adopted the nation’s first statewide rent control law, capping
the annual increase landlords may impose on tenants. Sounds
dramatic? Well, it could happen in California too, where Gov.
Gavin Newsom and California lawmakers are discussing similar
efforts to stabilize rents amid a long-term, crisis-level
SALEM, Ore. (AP) — Oregon Gov. Kate Brown signed the nation’s
first statewide mandatory rent control measure on Thursday,
giving a victory to housing advocates who say spiraling rent
costs in the economically booming state have fueled widespread
homelessness and housing insecurity.
Brown, a Democrat, said the legislation will provide “some
immediate relief to Oregonians struggling to keep up with rising
rents and a tight rental market.”
At last! Democracy prevails! Residents of Vineyard Valley as well
as those registered in the City of St. Helena will be allowed to
vote on their preference for or against the Rent Stabilization
Ordinance recently passed by the city council. The ordinance
applies only to Vineyard Valley.
What happened to all that talk about rent control?
Less than four months after an initiative to allow
cities to expand rent control failed overwhelmingly at the ballot
box, and less than four months after then-incoming Gov. Gavin
Newsom talked about brokering a compromise between tenant and
landlord groups, no new legislation from lawmakers or specific
proposals from the Newsom administration have been introduced to
cap how much rents can rise.
SANTA CRUZ — New legislation proposed by a Monterey Bay state
assemblyman would strengthen protections for mobile home
residents facing displacement, in the name of California’s
affordable housing goals.
California might be about to undermine the best argument it has
to attract new business and jobs. A ballot initiative has
qualified to eliminate the protections against property tax
increases guaranteed by Proposition 13, to the extent applied to
business property. The importance of Proposition 13 to job growth
in our state has to be better understood: at present, our state’s
political leaders appear primed to support this change.
WATSONVILLE — The city of Watsonville is moving forward with new
zoning protections for its mobile and manufactured homes, the
latest step in an ongoing effort to ensure an adequate supply of
affordable housing for low-income residents.
Under the new rules, each of Watsonville’s nine mobile home parks
would be protected from development unless a special use permit
is granted for a narrow range of other high-priority land uses,
such as churches, cemeteries, child care centers and schools.
Oceanside plans to better regulate its short-term vacation
rentals by hiring a full-time enforcement officer, requiring
licenses and annual fees, and streamlining the tax collection
The proposal outlined by first-term Councilman Chris Rodriguez
got the City Council’s unanimous approval Wednesday, along with
the stipulation that details of the program be worked out by city
staffers and ready for the council’s consideration in 120 days.
CHICO, Calif. — The Paradise Town Council met in the Chico City
Council chambers on Wednesday night, to discuss Paradise’s
post-Camp Fire housing shortage.
FEMA may be putting trailers on private property in Paradise, to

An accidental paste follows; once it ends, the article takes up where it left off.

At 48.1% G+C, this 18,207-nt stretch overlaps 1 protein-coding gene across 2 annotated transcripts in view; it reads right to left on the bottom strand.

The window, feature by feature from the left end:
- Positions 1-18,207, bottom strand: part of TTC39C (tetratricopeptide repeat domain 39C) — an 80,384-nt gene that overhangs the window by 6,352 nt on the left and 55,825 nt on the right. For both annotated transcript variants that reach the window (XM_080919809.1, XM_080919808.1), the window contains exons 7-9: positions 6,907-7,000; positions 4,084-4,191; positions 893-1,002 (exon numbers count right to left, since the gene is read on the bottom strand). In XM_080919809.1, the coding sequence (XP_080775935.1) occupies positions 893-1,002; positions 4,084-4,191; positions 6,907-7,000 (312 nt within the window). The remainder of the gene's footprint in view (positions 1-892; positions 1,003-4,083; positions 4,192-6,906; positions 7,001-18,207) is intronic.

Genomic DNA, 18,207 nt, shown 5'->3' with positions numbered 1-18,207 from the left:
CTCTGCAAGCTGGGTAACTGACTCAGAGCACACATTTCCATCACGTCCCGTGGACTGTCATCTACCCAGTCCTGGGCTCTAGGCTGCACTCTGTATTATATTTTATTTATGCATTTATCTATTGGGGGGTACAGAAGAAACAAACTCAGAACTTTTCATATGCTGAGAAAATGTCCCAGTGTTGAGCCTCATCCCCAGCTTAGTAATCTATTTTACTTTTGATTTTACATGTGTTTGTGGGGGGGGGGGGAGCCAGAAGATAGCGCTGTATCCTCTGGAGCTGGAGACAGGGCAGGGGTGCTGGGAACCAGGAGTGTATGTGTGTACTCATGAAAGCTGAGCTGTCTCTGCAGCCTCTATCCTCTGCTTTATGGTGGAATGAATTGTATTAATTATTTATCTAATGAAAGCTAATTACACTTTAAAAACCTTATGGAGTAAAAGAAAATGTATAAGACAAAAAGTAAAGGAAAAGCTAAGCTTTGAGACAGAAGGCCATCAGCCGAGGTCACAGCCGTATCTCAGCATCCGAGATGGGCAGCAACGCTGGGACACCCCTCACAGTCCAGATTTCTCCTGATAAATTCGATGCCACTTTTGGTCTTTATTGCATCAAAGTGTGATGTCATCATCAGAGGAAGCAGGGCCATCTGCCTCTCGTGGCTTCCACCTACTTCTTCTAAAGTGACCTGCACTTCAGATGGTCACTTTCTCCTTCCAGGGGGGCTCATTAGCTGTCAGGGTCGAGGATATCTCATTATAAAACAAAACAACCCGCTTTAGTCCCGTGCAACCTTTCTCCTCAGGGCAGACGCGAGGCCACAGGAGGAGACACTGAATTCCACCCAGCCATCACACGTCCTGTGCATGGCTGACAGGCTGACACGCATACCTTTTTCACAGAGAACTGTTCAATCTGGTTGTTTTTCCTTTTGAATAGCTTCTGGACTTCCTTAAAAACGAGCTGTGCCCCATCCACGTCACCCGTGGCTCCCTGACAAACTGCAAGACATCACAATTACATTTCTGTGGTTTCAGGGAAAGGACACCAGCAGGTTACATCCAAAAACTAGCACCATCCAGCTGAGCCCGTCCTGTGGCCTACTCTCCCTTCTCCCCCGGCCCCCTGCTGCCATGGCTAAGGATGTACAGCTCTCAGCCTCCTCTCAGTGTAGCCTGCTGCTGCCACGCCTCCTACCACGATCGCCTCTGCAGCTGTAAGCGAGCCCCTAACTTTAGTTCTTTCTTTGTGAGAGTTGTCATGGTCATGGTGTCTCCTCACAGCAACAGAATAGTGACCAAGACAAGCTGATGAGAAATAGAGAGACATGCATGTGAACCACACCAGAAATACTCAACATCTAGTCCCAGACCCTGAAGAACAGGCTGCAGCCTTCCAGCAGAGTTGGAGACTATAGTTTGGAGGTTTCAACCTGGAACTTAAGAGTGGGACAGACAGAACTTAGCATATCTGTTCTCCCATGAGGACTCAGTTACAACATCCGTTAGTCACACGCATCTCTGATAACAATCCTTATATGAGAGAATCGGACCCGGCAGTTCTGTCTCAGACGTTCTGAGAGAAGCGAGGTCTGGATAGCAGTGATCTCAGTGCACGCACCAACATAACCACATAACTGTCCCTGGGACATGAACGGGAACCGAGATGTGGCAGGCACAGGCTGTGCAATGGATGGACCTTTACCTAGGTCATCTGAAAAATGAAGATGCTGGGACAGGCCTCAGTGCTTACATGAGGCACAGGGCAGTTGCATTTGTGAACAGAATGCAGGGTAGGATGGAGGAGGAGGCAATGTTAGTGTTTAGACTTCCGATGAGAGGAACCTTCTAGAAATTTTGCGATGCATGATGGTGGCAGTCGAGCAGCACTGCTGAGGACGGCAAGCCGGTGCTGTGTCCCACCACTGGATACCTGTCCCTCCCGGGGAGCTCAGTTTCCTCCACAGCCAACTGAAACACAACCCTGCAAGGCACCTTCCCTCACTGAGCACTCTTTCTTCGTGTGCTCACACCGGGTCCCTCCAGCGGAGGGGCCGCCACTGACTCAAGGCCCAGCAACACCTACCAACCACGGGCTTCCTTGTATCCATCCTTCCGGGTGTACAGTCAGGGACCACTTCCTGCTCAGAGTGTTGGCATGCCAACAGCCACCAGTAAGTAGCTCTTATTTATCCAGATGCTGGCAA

temporarily solve the housing crisis. Manufactured homes on
private parcels already make up 14-percent of single family
residences, in Paradise.
But, what FEMA is proposing is slightly different.
After years of bitter back-and-forth with resistant neighbors,
the newly elected San Jose City Council pushed ahead with a
project to house formerly homeless people southeast of Willow
Glen in converted shipping containers.
The council approved a rezoning request that will allow the
containers to be placed and turned into 60 permanent supportive
housing units on Evans Lane near Canoas Gardens Ave.
The price tag? Some $600,000 per unit, or $2,500 per square foot,
according to Rachel VanderVeen, a deputy director in the city’s
It’s been almost 41 years since Proposition 13 passed in 1978,
lowering property taxes for every home, apartment building,
commercial structure, farm and parking lot in California.
Through almost all that time, the initiative sponsored by
longtime anti-tax gadflies Howard Jarvis and Paul Gann remained a
sacred cow, a third rail that election officials and candidates
of every stripe feared to touch for fear of political
SANTA CRUZ — The Santa Cruz City Council took the first step
toward reviving recently lapsed landlord eviction limits Tuesday,
putting in place temporary rules for up to a year in a 4-3 vote
just before midnight.
If the council gives final approval to the interim ordinance with
a second vote at a coming meeting, landlords once again will need
to ensure they have “just cause” for their tenant evictions.
Acceptable eviction reasons range from failure to pay rent to
California Gov. Gavin Newsom says conversations are underway on
rent stabilization, after voters rejected a rent control ballot
measure last fall.
Newsom spoke Tuesday in San Jose at a roundtable discussion on
California’s housing crisis, saying the state is speaking with
housing industry groups about possible next steps following
the defeat of Proposition 10 in November.
Opponents of rent stabilization at Vineyard Valley Mobile Home
Park have gathered enough signatures to force the City Council to
repeal the new ordinance or put it on the ballot.
Opponents needed to collect 344 valid signatures, equivalent to
10 percent of St. Helena’s registered voters. They submitted 579